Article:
Fripp originally came to widespread public attention via his group King Crimson but his performance and recording career has spanned five decades including work with Brian Eno, David Bowie and Grinderman.
Flautist and saxophonist Theo Travis is a regular collaborator and Discretion is their third album together. The music follows on from the duo’s previous album releases and combines almost telepathic interplay with a deep understanding of musical texture and space, the building of long slow melodies, and the creation of slowly shifting harmonic soundscapes.
King Crimson fans will also not be disappointed with presence of the melodic theme The Power to Believe from the album of the same name. This opens and closes this album with a very atmospheric version of the tune played on soprano saxophone over moody guitar soundscapes beginning and ending the album in a similar and satisfying way.
The LSO Live recording this month captures one strand of Gergiev’s French-themed season with the LSO in 2009 -2010, bringing together several of Ravel’s dance-inspired pieces, chief among them Daphnis and Chloé. Gergiev is a natural narrator of ballet scores and paces this performance of Daphnis brilliantly.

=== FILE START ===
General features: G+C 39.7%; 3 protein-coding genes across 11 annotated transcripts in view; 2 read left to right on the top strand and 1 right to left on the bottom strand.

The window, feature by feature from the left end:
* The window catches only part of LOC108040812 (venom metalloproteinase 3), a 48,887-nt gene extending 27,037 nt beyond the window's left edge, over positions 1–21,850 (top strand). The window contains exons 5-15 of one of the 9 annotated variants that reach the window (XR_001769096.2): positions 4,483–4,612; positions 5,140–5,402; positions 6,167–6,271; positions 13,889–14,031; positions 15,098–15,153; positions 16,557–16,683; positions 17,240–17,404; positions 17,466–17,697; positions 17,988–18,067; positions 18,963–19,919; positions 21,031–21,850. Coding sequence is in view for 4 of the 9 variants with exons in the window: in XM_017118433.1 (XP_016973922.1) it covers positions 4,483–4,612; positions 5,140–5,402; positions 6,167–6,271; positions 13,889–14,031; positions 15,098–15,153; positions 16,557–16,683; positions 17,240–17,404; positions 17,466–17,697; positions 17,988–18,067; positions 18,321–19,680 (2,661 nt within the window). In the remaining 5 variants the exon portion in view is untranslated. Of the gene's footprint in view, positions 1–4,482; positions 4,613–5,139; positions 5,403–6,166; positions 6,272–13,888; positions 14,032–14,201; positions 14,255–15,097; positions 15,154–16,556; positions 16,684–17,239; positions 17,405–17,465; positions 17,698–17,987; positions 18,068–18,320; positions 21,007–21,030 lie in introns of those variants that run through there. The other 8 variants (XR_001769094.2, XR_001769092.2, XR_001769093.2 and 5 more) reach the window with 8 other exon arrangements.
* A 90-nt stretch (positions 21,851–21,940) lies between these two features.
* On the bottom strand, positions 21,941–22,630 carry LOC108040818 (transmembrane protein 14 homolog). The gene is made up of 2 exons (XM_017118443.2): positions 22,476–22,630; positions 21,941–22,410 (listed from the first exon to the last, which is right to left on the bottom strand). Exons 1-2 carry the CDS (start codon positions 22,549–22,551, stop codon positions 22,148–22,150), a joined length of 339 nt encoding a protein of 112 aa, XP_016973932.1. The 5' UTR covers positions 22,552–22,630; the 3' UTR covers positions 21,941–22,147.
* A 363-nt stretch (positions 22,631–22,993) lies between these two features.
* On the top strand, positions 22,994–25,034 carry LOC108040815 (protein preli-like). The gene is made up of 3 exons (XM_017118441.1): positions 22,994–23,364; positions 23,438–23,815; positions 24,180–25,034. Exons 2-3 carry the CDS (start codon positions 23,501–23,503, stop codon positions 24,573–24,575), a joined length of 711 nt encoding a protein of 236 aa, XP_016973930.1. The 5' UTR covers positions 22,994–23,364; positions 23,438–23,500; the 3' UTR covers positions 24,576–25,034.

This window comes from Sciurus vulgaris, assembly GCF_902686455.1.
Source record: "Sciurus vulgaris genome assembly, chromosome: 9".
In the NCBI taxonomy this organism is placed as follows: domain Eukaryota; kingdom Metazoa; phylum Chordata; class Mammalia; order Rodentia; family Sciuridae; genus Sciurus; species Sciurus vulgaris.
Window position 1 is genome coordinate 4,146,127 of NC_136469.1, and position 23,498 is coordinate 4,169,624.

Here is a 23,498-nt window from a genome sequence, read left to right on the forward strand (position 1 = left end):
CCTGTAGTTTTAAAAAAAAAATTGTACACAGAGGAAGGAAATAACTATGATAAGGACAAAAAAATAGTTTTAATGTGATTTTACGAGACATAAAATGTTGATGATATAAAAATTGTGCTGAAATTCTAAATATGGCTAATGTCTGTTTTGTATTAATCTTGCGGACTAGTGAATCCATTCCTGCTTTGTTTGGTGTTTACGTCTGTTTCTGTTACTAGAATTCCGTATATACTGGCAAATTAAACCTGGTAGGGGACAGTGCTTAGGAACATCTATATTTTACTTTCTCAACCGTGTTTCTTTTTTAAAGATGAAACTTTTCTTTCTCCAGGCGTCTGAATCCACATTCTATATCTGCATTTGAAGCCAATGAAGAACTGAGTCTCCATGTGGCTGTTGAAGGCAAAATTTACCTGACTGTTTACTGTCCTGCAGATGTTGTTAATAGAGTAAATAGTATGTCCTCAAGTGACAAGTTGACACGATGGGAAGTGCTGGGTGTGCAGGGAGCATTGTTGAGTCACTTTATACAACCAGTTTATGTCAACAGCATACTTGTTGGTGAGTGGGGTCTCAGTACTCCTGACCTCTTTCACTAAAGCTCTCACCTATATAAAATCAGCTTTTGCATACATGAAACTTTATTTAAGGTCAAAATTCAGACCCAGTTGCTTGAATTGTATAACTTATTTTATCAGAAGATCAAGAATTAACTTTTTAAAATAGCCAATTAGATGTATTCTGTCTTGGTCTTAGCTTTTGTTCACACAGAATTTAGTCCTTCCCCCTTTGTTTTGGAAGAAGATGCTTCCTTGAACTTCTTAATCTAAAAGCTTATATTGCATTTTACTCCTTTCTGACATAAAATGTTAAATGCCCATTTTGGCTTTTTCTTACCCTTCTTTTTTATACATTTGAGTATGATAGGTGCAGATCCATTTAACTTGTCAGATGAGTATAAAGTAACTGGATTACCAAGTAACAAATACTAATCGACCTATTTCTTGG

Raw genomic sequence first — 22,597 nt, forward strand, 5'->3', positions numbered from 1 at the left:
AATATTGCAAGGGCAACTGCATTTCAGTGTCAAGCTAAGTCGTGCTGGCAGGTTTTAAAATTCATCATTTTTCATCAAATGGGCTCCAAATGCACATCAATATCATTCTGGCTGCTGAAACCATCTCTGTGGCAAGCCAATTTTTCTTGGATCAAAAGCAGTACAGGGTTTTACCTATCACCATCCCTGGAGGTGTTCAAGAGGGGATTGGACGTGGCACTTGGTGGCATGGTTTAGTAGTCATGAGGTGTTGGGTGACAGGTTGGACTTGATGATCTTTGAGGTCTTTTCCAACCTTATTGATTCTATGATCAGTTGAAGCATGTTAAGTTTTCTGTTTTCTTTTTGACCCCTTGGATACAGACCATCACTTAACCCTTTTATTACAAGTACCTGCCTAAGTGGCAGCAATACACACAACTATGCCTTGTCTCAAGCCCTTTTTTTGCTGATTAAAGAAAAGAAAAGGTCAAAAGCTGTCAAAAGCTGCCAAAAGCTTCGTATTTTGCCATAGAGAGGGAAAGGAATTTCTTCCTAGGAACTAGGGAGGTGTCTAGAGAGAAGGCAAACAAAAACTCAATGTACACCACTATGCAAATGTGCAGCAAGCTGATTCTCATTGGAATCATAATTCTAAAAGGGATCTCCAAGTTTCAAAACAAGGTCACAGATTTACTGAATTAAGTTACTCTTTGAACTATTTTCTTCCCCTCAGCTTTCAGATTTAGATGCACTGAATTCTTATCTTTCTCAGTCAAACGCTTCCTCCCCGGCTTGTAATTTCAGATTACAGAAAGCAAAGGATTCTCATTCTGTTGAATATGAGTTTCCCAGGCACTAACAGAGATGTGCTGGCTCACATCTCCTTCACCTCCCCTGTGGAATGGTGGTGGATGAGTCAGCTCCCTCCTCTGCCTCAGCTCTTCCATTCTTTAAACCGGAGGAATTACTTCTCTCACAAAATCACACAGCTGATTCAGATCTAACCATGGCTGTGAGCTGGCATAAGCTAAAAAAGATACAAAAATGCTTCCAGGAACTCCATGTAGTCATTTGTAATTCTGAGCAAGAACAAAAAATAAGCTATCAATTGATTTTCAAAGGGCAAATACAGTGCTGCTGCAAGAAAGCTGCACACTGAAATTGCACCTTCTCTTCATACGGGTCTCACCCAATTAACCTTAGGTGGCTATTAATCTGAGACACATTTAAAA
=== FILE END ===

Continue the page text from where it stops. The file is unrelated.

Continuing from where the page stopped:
Despite also having its origins in ballet, Ravel’s Boléro is now regarded as a stand-alone piece for ‘solo’ orchestra – a ritual for the concert hall which, ideally, the conductor animates without seeming to. It’s fair to say that Gergiev gave fairly minimal direction to the players in concert, though perhaps not quite as zen as the direction Ravel is said to have given when conducting the piece in 1930. The LSO’s performance was also captured on a DVD which Bowers and Wilkins has made available as a HD download, so those interested can actually check out Gergiev’s body language in this piece if they wish.
Finally, anyone who thinks the maestro’s musical interests are restricted to big, impactful orchestral works might care to listen to the remaining work on this disc, the Pavane pour une infante défunte. With its hushed dynamics and languid tempi it makes for an unvarnished interlude between the two grander pieces, and shows Gergiev at his most tender and unshowy.